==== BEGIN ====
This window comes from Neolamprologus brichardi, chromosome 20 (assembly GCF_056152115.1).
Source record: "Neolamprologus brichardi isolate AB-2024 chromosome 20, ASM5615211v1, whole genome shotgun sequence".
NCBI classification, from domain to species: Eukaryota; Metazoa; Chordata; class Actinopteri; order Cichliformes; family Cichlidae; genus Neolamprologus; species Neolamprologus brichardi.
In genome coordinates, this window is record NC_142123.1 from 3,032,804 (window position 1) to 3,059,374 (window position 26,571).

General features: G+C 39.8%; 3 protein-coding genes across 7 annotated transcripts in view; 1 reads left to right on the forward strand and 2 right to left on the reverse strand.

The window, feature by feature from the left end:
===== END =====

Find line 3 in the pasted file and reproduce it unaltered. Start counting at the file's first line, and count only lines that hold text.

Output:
NCBI classification, from domain to species: Eukaryota; Metazoa; Chordata; class Actinopteri; order Cichliformes; family Cichlidae; genus Neolamprologus; species Neolamprologus brichardi.